Thanks in part to Robert Palmer's hand in the process of compiling Addictions, Vol. 1, this early best-of is a fine peek into the musical passions that made Palmer tick. The 13 songs that make up the collection are mostly first-rate, and at the very least they present to a newcomer the eclecticism and style that made Palmer so consistently interesting. Since its genesis was 1989, the highlighted albums are Palmer's Island releases from 1978 to 1988: Double Fun, Secrets, Clues, Maybe It's Live, Pride, Riptide, Heavy Nova, and the soundtrack to Sweet Lies. Appropriately, the thundering, menacing "Some Like It Hot" from the Power Station's debut is included, though it's somewhat of a mystery as to why the band's T. Rex cover, "Get It On (Bang a Gong)," doesn't make an appearance. Only that song and "I Didn't Mean to Turn You On" seem like obvious omissions. The latter would appear on the remix-heavy Addictions, Vol. 2, but the former wouldn't appear on a career sampler until 1997's The Very Best of Robert Palmer. Otherwise, the collection is nearly perfect. "Addicted to Love" and its sort-of sequel, "Simply Irresistible," will placate U.S. fans who know Palmer mostly for his popular rock songs. "Pride," "Woke Up Laughing," and "What's It Take?" represent the one-time Bahamian citizen's dabbling in world music. The version of "Woke Up Laughing" included here is the 1988 edition, with its more upbeat and catchy tones. One could argue that the original 1979 version should have been included as well; the two would be paired together as one seamless track on 1998's fine world music collection Woke Up Laughing. Palmer's lo-fi period, when he experimented with sequencers and off-kilter rhythms, is represented by "Looking for Clues" and the essential, touching "Johnny & Mary." Making the package even more special are Palmer's personal notes about each song in the 18-page booklet included with the album. His love of music and dedication to his craft jump off the page and give a fascinating sense of context to each song in the collection. Addictions, Vol. 1 is about as addictive as popular music gets.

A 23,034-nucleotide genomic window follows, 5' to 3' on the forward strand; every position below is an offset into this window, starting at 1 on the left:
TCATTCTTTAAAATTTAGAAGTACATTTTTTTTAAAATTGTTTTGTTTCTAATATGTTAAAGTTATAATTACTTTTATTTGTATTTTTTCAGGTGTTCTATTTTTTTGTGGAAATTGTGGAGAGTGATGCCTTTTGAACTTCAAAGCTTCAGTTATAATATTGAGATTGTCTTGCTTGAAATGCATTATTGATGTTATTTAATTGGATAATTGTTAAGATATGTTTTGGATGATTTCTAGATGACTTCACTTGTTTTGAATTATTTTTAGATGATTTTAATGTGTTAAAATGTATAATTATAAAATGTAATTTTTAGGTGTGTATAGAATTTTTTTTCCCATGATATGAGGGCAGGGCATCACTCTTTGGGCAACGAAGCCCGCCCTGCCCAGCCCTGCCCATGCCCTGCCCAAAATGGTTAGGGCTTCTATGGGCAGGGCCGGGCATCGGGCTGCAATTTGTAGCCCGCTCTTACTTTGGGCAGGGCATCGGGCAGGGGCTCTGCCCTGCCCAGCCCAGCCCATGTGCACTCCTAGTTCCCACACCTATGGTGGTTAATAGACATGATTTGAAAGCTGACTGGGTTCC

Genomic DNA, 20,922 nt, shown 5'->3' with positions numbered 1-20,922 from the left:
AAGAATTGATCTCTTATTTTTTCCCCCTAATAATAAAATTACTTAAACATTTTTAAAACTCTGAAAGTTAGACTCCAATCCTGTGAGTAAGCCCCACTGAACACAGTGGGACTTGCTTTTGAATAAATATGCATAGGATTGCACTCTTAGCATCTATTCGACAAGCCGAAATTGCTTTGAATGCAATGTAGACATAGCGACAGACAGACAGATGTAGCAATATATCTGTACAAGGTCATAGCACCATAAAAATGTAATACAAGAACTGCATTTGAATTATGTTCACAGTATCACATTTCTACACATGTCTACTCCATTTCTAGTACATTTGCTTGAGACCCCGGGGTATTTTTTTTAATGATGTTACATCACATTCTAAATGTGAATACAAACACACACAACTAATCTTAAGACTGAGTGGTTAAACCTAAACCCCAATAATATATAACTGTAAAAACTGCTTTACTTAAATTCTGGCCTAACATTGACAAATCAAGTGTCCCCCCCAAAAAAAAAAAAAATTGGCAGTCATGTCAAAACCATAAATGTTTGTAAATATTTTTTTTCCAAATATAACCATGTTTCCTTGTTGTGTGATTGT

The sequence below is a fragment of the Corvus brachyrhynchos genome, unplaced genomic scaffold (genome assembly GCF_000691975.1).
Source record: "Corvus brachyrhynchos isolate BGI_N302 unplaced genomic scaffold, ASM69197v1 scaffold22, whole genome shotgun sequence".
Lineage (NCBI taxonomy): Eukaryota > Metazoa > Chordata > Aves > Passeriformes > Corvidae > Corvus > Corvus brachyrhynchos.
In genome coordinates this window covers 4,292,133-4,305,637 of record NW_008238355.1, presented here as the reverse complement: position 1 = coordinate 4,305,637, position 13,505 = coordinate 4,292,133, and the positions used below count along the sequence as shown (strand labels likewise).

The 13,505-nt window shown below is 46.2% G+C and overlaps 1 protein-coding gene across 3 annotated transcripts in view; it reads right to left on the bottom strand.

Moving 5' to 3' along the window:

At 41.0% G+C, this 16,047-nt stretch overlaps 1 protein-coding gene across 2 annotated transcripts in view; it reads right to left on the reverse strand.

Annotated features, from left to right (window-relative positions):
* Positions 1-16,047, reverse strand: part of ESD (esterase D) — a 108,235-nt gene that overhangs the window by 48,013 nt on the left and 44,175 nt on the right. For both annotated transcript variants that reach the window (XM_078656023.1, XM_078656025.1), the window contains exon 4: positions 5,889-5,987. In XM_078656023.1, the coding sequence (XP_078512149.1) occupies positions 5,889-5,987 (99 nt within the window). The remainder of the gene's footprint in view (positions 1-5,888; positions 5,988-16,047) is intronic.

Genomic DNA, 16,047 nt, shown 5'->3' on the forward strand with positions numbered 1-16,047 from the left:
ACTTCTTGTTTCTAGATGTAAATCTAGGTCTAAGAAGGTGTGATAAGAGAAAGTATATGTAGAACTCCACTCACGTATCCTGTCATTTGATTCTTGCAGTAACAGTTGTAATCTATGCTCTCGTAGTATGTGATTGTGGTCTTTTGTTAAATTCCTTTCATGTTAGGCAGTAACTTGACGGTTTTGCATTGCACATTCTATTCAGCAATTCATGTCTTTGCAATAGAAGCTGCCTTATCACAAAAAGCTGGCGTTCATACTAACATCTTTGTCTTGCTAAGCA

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AllMusic Review by Tim DiGravina